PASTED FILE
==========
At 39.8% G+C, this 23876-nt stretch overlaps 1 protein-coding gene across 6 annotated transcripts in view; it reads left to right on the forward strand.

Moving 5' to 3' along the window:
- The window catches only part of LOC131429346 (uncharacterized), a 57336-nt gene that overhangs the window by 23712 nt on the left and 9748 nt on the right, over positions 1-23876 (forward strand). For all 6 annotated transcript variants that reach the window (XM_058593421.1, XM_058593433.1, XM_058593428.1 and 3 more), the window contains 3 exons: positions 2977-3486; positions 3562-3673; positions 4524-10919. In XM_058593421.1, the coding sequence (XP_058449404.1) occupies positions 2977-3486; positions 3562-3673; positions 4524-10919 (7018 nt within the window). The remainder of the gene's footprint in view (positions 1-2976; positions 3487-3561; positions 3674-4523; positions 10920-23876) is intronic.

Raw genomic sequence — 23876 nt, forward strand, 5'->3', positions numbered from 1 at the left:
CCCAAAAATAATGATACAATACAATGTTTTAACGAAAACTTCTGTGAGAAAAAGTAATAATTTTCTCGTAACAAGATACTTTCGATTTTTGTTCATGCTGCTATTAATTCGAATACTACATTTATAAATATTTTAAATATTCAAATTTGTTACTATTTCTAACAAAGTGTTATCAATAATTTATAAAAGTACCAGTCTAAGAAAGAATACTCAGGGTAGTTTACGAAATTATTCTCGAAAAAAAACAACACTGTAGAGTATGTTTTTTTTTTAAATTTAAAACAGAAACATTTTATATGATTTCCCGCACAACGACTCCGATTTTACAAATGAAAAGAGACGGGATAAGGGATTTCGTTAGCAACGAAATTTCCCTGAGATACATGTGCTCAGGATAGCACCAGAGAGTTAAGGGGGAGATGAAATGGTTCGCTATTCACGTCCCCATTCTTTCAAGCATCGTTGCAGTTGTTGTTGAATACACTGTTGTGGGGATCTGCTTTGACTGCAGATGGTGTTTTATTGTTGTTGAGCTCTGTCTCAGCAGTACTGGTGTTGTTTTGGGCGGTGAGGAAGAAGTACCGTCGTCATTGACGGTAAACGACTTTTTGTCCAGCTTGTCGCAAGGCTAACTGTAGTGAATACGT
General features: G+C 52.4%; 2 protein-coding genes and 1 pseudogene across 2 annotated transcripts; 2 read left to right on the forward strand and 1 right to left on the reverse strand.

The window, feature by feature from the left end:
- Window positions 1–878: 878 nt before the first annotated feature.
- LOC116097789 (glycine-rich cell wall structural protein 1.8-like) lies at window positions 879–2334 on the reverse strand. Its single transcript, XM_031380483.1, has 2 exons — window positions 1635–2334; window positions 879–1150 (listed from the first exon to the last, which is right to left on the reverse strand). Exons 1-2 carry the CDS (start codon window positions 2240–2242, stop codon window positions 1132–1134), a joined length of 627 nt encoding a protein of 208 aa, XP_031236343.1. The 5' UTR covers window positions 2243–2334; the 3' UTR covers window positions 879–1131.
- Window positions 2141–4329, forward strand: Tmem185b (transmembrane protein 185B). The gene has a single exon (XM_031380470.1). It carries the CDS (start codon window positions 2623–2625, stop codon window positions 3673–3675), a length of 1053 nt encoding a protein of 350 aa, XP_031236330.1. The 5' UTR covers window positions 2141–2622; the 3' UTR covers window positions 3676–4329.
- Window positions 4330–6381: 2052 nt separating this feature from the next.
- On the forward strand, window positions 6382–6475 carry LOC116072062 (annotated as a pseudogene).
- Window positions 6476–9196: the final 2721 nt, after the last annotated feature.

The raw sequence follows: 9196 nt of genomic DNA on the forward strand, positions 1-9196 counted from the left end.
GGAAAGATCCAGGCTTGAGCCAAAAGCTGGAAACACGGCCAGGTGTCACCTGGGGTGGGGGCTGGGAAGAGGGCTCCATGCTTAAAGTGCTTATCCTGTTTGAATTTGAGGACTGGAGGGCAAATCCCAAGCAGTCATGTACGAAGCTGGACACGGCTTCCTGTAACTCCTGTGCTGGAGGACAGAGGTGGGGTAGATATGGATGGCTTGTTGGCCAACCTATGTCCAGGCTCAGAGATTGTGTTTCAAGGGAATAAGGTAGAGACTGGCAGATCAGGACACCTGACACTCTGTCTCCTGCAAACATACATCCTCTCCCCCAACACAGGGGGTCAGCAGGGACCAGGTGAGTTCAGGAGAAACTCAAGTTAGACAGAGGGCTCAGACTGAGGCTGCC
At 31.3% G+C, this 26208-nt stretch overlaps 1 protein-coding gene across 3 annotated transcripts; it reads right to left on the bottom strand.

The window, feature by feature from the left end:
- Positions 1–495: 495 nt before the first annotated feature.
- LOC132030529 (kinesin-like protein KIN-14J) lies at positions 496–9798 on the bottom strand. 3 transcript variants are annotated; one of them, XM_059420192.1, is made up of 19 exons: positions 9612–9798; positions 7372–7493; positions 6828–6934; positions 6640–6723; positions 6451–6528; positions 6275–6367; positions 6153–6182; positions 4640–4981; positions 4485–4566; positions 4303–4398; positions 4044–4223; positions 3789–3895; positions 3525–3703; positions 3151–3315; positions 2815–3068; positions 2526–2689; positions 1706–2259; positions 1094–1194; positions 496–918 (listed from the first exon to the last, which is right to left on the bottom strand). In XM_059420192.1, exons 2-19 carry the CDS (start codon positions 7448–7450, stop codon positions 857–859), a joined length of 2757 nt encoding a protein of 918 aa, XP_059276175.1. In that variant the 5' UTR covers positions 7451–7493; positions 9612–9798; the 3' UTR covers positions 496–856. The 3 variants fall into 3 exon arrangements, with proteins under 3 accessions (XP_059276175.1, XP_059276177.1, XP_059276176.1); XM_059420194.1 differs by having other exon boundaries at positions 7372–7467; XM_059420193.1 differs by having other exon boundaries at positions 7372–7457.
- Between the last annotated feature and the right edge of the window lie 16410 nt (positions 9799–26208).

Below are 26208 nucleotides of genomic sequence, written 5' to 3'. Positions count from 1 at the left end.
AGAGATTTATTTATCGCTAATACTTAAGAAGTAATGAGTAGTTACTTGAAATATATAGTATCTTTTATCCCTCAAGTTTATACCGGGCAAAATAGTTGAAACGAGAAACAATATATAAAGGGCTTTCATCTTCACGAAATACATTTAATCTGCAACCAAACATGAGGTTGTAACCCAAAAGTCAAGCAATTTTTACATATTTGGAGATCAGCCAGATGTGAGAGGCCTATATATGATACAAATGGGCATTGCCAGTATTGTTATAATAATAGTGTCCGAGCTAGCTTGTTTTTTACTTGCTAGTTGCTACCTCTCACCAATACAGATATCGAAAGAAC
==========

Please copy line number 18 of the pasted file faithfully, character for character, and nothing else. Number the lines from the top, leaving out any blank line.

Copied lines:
- Positions 1–495: 495 nt before the first annotated feature.